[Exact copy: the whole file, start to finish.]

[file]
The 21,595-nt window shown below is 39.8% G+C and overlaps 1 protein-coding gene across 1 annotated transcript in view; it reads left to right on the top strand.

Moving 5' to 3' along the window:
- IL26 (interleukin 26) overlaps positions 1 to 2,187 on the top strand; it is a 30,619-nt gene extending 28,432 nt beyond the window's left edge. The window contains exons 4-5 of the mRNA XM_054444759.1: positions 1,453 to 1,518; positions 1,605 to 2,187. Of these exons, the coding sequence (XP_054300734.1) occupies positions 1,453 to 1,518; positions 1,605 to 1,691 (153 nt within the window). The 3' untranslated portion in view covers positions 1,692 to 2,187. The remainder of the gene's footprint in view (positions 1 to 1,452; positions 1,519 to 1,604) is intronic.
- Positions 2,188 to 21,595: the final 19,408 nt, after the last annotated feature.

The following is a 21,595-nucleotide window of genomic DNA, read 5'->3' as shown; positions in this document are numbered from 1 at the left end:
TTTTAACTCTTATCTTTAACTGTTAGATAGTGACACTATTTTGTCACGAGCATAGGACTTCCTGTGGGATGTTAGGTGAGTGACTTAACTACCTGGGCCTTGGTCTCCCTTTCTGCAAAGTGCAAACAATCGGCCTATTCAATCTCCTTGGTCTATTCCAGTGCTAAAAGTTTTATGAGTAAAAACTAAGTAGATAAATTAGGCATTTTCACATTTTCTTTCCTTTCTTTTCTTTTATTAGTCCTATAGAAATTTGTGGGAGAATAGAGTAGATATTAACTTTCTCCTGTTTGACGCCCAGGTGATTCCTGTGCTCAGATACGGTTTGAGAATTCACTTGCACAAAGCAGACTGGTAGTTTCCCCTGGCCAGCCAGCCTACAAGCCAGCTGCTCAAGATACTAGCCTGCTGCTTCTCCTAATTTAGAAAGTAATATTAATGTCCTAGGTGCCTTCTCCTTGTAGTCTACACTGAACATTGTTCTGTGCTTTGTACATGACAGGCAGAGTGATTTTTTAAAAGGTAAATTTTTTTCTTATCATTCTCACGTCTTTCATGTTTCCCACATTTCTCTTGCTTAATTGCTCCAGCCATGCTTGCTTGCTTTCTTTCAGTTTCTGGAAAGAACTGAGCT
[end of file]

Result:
The 21,595-nt window shown below is 39.8% G+C and overlaps 1 protein-coding gene across 1 annotated transcript in view; it reads left to right on the top strand.

Moving 5' to 3' along the window:
- IL26 (interleukin 26) overlaps positions 1 to 2,187 on the top strand; it is a 30,619-nt gene extending 28,432 nt beyond the window's left edge. The window contains exons 4-5 of the mRNA XM_054444759.1: positions 1,453 to 1,518; positions 1,605 to 2,187. Of these exons, the coding sequence (XP_054300734.1) occupies positions 1,453 to 1,518; positions 1,605 to 1,691 (153 nt within the window). The 3' untranslated portion in view covers positions 1,692 to 2,187. The remainder of the gene's footprint in view (positions 1 to 1,452; positions 1,519 to 1,604) is intronic.
- Positions 2,188 to 21,595: the final 19,408 nt, after the last annotated feature.

The following is a 21,595-nucleotide window of genomic DNA, read 5'->3' as shown; positions in this document are numbered from 1 at the left end:
TTTTAACTCTTATCTTTAACTGTTAGATAGTGACACTATTTTGTCACGAGCATAGGACTTCCTGTGGGATGTTAGGTGAGTGACTTAACTACCTGGGCCTTGGTCTCCCTTTCTGCAAAGTGCAAACAATCGGCCTATTCAATCTCCTTGGTCTATTCCAGTGCTAAAAGTTTTATGAGTAAAAACTAAGTAGATAAATTAGGCATTTTCACATTTTCTTTCCTTTCTTTTCTTTTATTAGTCCTATAGAAATTTGTGGGAGAATAGAGTAGATATTAACTTTCTCCTGTTTGACGCCCAGGTGATTCCTGTGCTCAGATACGGTTTGAGAATTCACTTGCACAAAGCAGACTGGTAGTTTCCCCTGGCCAGCCAGCCTACAAGCCAGCTGCTCAAGATACTAGCCTGCTGCTTCTCCTAATTTAGAAAGTAATATTAATGTCCTAGGTGCCTTCTCCTTGTAGTCTACACTGAACATTGTTCTGTGCTTTGTACATGACAGGCAGAGTGATTTTTTAAAAGGTAAATTTTTTTCTTATCATTCTCACGTCTTTCATGTTTCCCACATTTCTCTTGCTTAATTGCTCCAGCCATGCTTGCTTGCTTTCTTTCAGTTTCTGGAAAGAACTGAGCT